The lawyer for a woman fighting to have her partner's body returned to Christchurch has told the Supreme Court that the Maori custom of returning a body to the family burial grounds, in this case, was unreasonable.
The Supreme Court is hearing a second day of arguments in one of the last chapters of a five-year legal argument over where Tuhoe man James Takamore should be buried.
Mr Takamore was buried at his family's marae in the Bay of Plenty, in accordance with tikanga, or Maori customs and traditions, after he died from an aneurism in 2007.
Since then his partner and executor of the will Denise Clarke has been fighting to have his body returned to Christchurch, where he lived with her and their two children for 20 years.
Her legal battle began after the Takamore family took his body and buried it in the Bay of Plenty - a move the High Court and the Court of Appeal ruled was unlawful.
Mr Takamore's sister, Josephine Takamore, appealed to the Supreme Court, which agreed to hear arguments on whether the Court of Appeal was correct that the executor was entitled to decide on where a body was to be buried.
The lawyer for Ms Clarke, Gerard McCoy, told the court tikanga should not be taken into consideration if its decision is "patently unreasonable, capricious or unreasonable''.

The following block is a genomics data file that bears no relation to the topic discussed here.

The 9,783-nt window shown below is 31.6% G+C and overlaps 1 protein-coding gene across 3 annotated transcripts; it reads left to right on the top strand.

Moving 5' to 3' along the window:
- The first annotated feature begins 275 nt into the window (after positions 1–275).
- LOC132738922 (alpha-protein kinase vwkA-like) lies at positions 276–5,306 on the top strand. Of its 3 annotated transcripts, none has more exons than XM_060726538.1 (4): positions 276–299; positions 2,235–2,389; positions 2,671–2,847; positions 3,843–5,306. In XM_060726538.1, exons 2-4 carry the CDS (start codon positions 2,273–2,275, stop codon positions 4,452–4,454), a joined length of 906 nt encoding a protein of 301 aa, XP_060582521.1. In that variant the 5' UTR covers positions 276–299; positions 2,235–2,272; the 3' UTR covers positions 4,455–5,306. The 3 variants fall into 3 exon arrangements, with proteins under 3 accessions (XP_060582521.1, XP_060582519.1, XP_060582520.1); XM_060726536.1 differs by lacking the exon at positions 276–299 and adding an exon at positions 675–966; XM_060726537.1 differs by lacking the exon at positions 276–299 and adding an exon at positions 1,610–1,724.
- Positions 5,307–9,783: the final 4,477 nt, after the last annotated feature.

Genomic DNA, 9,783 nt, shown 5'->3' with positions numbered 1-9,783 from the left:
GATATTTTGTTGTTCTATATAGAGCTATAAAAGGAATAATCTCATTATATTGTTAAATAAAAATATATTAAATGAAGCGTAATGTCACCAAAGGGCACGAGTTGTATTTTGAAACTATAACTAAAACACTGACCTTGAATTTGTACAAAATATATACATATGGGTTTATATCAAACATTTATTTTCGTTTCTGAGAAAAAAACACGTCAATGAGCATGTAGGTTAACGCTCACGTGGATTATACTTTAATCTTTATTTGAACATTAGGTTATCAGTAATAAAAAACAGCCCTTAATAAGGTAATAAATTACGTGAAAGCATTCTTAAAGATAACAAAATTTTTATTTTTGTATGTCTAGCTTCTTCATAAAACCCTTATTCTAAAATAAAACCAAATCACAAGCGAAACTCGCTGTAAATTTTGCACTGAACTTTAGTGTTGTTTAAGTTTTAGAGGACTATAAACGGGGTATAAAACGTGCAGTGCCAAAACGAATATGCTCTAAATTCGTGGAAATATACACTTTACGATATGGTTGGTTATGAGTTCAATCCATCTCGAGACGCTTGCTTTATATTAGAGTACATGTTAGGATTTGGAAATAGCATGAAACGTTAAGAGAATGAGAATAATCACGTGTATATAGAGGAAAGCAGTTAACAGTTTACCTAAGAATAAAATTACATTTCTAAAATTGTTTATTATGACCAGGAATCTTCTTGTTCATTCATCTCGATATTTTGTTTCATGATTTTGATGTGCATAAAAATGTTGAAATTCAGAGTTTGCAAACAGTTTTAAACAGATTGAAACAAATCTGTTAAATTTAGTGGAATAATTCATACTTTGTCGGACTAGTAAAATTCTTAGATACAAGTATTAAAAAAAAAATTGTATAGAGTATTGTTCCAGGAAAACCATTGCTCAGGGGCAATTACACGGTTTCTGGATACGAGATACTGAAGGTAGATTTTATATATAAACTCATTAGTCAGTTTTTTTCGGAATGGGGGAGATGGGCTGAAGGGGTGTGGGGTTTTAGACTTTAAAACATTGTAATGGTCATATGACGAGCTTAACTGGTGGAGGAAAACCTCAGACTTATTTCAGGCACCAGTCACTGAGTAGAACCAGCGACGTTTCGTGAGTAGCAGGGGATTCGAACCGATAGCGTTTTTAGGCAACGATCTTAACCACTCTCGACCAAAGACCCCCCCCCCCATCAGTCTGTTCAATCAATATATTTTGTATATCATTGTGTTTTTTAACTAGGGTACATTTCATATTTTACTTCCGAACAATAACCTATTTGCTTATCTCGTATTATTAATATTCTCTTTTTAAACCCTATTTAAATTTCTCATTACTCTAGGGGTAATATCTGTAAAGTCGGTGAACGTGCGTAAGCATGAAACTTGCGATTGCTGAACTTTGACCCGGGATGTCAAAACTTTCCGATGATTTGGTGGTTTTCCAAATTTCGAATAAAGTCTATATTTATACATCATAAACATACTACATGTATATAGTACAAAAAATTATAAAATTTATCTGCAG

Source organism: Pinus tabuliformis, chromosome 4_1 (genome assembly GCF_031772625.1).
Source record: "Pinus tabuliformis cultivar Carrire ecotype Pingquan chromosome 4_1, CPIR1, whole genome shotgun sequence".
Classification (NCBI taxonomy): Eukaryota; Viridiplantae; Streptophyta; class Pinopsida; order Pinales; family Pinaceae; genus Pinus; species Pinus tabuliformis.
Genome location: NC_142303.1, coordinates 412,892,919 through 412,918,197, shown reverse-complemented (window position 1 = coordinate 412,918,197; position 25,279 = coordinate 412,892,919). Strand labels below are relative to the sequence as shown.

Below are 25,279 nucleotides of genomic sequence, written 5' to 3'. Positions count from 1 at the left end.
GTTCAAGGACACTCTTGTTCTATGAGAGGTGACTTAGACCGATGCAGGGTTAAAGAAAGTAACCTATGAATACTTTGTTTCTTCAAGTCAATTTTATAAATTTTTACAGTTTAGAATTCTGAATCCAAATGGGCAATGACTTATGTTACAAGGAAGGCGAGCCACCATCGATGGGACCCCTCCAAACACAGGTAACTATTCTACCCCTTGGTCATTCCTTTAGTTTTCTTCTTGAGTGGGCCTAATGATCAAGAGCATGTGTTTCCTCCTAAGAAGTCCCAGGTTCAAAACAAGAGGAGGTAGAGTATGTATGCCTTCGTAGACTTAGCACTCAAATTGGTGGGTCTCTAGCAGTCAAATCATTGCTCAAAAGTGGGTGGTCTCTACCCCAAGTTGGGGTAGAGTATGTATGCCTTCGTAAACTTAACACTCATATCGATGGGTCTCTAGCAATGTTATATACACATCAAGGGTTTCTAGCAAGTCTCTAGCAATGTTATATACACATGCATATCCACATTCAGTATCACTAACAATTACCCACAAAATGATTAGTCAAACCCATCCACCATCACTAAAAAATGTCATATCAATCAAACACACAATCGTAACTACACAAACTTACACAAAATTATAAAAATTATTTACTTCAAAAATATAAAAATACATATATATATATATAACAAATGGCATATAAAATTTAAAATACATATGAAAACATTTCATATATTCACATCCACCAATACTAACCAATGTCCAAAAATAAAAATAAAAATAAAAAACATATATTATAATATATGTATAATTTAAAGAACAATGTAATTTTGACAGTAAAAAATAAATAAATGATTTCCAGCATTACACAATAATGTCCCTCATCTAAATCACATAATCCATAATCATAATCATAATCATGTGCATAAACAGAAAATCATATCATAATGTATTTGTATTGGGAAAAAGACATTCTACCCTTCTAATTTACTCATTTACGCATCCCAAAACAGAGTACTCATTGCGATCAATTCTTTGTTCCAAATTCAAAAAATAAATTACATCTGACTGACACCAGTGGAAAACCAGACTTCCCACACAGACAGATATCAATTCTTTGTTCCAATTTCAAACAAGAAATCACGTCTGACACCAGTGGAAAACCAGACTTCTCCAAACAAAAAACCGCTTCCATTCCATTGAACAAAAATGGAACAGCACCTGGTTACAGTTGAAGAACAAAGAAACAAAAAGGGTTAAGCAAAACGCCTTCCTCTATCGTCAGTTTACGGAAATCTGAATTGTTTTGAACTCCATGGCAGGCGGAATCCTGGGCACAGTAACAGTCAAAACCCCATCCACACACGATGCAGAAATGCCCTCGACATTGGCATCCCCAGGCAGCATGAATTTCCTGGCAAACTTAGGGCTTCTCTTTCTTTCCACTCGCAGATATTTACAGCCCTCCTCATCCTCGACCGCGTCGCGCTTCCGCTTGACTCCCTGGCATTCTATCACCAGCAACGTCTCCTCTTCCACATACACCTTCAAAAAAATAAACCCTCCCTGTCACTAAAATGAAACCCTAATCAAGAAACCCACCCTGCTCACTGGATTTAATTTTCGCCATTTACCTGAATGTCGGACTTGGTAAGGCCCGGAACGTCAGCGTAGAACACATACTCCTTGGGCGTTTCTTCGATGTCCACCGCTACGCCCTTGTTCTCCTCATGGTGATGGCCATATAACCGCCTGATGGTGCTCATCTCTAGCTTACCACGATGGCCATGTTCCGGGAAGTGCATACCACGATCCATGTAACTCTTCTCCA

He said weight is given to Ms Clarke's position because she moved quickly to the High Court to stop her partner from being buried in the Bay of Plenty even "while the body was being moved in an unrefrigerated van'' up the country.
He pointed to numerous international cases where there was a family dispute on where a body was to be buried and the outcome favoured the executor of the will.
Mr McCoy told the court it was Ms Clarke's legal duty as executor to ensure her partner was properly buried.
But Mr Takamore had not been properly buried in accordance with her duty because his family had unlawfully removed his body, Mr McCoy said.
"I submit this is an unfulfilled duty she is required to pursue.''
He said the executor should take tikanga into account, but no other person could be the ultimate decision maker on where a body should be buried.
Yesterday, the lawyer acting for Ms Takamore's sister Josephine, James Ferguson, told the court that Tuhoe tikanga should be given weight alongside common law considerations.
He said tikanga applied to Mr Takamore because he was Tuhoe and he could never "opt out'' of the tikanga process.
Tikanga had been handed down through the generations of Tuhoe people and the process worked because there were very few disputes about burials, he said.
Mr Ferguson said tikanga should be given a chance to work out this conflict, rather than court intervention.
"If there is a disagreement, tikanga must recognise that and atone for that.
"And that could take weeks, months, years... tikanga is not defined to one's lifetime.''
Mr Takamore was originally from Taneatua, in Bay of Plenty, and had returned to the North Island only twice in 20 years since moving to Christchurch.
He had specified in his will that he wanted to be buried but did not say where.
Ms Clarke had intended for him to be buried in Christchurch but before that could happen the Takamore family collected his body and buried it in the Bay of Plenty.